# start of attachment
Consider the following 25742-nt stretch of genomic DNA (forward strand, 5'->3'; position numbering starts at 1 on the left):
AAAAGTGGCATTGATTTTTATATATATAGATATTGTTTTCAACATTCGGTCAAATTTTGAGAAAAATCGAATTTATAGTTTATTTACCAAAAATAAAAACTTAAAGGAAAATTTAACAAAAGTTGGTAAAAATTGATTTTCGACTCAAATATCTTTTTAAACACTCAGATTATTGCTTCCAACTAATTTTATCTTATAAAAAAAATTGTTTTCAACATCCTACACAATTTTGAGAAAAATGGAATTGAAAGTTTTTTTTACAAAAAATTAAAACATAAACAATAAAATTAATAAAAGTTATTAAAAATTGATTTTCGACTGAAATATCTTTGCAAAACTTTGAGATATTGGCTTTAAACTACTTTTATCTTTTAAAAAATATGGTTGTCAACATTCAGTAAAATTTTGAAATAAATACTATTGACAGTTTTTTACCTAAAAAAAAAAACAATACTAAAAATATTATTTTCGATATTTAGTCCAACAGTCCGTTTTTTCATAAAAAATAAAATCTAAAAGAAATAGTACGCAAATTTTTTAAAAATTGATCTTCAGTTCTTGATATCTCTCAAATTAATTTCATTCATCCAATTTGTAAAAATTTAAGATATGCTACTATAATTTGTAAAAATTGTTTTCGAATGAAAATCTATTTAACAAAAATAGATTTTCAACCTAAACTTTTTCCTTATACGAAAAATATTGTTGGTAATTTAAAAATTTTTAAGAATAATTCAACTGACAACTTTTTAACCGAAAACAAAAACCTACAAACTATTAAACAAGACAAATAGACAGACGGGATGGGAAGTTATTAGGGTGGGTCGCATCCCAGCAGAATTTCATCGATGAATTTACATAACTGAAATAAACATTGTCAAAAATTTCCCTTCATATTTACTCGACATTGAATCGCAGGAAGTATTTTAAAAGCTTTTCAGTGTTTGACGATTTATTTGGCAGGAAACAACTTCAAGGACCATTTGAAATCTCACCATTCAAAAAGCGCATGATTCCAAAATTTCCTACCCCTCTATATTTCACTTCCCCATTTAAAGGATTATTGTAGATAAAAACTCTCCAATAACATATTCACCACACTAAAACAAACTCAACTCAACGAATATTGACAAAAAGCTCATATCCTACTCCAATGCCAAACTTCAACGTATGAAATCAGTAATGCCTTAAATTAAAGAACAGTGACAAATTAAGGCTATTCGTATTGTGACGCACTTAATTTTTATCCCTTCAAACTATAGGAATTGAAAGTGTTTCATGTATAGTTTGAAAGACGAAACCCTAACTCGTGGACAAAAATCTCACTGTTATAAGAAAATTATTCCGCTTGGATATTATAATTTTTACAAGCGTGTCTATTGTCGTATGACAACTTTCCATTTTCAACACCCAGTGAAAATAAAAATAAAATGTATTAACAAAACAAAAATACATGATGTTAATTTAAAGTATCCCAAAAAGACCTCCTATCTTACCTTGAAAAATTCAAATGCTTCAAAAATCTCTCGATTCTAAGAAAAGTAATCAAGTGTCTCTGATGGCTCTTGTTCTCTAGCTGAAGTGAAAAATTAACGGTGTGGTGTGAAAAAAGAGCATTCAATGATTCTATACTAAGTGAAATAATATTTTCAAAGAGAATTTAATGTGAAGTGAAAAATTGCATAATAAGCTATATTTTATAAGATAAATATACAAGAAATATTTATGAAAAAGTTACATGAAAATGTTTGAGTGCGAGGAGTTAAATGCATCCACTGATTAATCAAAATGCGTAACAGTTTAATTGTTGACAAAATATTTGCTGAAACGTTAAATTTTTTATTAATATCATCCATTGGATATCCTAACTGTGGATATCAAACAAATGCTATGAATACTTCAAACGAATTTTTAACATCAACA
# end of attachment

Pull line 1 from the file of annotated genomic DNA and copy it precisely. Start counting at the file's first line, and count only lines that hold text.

Consider the following 25742-nt stretch of genomic DNA (forward strand, 5'->3'; position numbering starts at 1 on the left):